ALBUQUERQUE, N.M. — Does your cat hate going to the veterinary clinic? I get it. Lots of cats freak out with anything away from home. Despite the safety and trust you’ve nurtured in your cat she is a hunter who can also be hunted. A white-coated stranger in a funky smelling place reaching into her carrier – the perception of threat is real.
Clever cats learn to dodge this ordeal, or at least postpone it. By hiding their symptoms, like reducing activity to disguise breathing difficulties or jumping less because their joints hurt, they avoid appearing vulnerable to predators that may be lurking in the closet or under the bed. Our kitties are born fakers. Don’t buy it.
Purchase a plastic cat carrier with a removable top half. Leave it out, covered with a towel, with a few tasty morsels inside. Spray the inside with the calming pheromone Feliway and your crafty kitty will think he’s discovered nirvana. Repeat weekly.
On the appointed day you can preempt your cat’s fear of travel with a safe prescription anti-anxiety medication called gabapentin. An hour before the adventure begins add the contents of a 100 mg capsule to a small amount of food, inside the carrier. To reduce the whirlies, carry the covered carrier not by its handle but with both of your arms under the bottom.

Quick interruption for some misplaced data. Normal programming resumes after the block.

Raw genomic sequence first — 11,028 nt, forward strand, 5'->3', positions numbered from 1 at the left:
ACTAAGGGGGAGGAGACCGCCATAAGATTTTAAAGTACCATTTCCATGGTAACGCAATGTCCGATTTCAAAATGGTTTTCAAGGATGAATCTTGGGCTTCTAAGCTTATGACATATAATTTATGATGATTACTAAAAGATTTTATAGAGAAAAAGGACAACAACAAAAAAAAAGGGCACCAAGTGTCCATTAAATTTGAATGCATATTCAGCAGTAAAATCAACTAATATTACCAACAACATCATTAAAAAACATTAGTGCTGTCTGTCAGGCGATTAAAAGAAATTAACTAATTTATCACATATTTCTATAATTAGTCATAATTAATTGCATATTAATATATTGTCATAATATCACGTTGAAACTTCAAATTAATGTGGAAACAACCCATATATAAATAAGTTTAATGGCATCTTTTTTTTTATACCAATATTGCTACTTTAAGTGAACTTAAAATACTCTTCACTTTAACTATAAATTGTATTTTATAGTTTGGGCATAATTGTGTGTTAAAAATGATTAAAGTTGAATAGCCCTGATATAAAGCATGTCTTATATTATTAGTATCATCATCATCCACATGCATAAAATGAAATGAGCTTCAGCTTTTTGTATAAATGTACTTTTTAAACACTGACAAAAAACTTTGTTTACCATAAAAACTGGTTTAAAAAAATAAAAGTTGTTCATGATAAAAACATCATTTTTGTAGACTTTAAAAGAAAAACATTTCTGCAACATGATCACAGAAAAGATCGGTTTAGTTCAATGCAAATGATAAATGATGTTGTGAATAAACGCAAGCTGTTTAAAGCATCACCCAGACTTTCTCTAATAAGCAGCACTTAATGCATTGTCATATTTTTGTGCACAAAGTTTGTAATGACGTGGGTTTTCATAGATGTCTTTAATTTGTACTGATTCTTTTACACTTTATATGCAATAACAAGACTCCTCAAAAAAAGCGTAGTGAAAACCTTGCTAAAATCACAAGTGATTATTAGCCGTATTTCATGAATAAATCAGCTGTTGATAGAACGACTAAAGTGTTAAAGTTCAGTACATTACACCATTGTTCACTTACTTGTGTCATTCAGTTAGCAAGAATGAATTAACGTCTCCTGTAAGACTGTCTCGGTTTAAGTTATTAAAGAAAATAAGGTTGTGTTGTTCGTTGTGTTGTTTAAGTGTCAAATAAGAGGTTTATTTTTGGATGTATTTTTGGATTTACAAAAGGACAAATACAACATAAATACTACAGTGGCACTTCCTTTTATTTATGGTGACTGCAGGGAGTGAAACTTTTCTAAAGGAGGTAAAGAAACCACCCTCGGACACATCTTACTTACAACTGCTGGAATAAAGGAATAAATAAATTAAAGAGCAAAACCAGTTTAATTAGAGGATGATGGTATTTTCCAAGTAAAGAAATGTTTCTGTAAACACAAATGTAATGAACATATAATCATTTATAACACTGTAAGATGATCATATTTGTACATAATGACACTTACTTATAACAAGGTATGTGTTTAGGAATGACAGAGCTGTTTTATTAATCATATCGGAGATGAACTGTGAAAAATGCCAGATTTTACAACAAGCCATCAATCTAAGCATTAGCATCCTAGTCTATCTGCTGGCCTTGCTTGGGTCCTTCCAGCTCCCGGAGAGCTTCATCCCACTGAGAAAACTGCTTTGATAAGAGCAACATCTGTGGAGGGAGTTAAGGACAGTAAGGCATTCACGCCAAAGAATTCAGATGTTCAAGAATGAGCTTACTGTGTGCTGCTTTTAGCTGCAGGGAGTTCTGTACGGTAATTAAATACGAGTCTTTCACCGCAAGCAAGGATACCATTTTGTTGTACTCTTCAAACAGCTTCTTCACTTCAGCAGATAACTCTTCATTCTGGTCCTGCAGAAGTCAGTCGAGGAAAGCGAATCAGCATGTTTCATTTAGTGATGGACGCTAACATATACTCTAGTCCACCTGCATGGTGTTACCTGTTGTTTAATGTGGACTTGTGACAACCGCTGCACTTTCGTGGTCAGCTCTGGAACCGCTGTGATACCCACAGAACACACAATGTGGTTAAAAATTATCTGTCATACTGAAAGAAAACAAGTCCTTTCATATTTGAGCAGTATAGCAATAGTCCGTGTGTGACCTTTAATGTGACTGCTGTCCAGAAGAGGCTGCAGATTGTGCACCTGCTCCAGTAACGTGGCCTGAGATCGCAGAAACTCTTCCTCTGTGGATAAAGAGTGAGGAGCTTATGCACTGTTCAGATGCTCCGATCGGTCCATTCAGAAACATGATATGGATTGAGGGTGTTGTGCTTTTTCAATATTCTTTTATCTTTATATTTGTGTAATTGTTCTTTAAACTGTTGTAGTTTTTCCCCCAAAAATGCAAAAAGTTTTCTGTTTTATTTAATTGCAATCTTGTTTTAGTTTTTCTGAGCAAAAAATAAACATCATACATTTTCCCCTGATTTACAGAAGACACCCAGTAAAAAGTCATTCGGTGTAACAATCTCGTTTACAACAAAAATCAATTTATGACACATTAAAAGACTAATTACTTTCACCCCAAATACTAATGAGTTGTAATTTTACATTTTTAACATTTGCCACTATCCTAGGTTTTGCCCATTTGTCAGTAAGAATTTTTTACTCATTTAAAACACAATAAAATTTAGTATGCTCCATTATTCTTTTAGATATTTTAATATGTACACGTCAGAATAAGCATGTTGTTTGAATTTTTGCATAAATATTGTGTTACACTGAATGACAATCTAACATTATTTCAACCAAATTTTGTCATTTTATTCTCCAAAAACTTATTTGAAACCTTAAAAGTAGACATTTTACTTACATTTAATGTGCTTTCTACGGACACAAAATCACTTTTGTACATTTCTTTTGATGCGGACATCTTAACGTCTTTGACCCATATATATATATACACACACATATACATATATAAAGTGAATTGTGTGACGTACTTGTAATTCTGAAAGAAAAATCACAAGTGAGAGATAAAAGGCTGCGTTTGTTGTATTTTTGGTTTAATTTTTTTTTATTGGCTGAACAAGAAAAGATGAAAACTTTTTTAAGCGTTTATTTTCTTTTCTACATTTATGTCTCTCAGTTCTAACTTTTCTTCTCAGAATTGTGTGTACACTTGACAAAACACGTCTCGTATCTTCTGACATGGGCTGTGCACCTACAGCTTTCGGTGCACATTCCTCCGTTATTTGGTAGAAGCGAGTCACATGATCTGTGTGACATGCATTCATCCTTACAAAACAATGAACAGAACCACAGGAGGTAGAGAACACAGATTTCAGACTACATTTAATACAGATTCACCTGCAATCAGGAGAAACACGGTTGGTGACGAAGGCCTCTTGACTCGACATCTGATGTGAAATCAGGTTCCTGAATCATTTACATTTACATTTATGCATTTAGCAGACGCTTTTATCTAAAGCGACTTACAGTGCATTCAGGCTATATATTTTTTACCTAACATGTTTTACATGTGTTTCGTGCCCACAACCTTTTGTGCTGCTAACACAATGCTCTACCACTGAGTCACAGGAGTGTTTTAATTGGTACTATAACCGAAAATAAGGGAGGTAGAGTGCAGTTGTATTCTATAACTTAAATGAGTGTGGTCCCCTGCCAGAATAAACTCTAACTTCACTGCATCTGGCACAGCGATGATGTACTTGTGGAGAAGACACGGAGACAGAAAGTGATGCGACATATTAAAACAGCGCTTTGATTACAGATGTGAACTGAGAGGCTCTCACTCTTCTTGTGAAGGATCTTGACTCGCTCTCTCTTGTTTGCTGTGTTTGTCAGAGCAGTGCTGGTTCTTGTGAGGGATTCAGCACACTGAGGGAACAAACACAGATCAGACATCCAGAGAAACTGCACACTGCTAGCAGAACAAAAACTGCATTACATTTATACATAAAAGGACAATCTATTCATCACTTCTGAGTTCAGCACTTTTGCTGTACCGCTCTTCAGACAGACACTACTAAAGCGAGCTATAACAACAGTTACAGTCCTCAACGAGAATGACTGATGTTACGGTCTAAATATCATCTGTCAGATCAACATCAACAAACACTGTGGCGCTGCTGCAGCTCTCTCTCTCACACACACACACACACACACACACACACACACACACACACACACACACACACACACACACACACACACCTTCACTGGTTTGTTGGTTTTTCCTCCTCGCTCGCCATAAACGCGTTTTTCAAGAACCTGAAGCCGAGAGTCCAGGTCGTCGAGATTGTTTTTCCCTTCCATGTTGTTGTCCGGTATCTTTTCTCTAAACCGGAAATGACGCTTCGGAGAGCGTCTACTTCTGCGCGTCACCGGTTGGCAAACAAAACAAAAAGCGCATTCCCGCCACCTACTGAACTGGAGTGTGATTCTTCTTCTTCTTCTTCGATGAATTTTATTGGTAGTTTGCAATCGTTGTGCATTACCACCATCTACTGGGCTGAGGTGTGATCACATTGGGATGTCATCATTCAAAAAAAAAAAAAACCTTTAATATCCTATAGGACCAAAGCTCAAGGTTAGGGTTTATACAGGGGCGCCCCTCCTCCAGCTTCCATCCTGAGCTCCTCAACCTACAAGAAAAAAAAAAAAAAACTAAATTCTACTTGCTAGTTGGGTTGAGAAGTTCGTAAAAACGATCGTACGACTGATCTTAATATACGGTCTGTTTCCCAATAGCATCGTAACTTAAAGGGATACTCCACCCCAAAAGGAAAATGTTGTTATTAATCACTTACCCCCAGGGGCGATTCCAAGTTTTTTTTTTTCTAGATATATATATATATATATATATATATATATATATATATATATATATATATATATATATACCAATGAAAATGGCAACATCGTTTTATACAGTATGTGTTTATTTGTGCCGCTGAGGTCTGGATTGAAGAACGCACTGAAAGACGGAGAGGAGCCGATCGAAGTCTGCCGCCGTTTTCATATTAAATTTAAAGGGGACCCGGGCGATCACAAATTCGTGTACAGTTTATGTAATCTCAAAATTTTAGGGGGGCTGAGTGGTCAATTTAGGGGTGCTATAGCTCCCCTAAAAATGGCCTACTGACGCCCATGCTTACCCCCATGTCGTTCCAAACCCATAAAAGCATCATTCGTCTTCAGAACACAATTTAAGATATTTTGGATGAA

Park the carrier next to you in the front seat so you can speak soothingly to your kitty as you drive maddeningly carefully. Dial the reception desk as you arrive and explain that you want a return call when the exam room is ready. When you get the go-ahead, clutch the covered carrier to your chest as you waltz gracefully, directly to the exam room, bypassing the barking dogs.
Cats feel safer if they’re covered with a towel inside in their carriers. When the good doctor arrives you’ll lift the top half of the carrier allowing an exam, vaccination, almost anything, without your kitty ever touching the table. Everybody survives.
Who does this? Most veterinarians and their staffs will be happy to work with you. To find a clinic nearby that’s trained in these methods, go to fearfreepets.com.
Dr. Jeff Nichol provides pet behavior consultations in-person and virtually by telephone and Zoom (505-792-5131). Each week he shares a blog and a Facebook Live video to help bring out the best in pets and their people. Sign up at no charge at drjeffnichol.com. Post pet questions on facebook.com/drjeffnichol or by mail to 4000 Montgomery NE, Albuquerque, NM, 87109.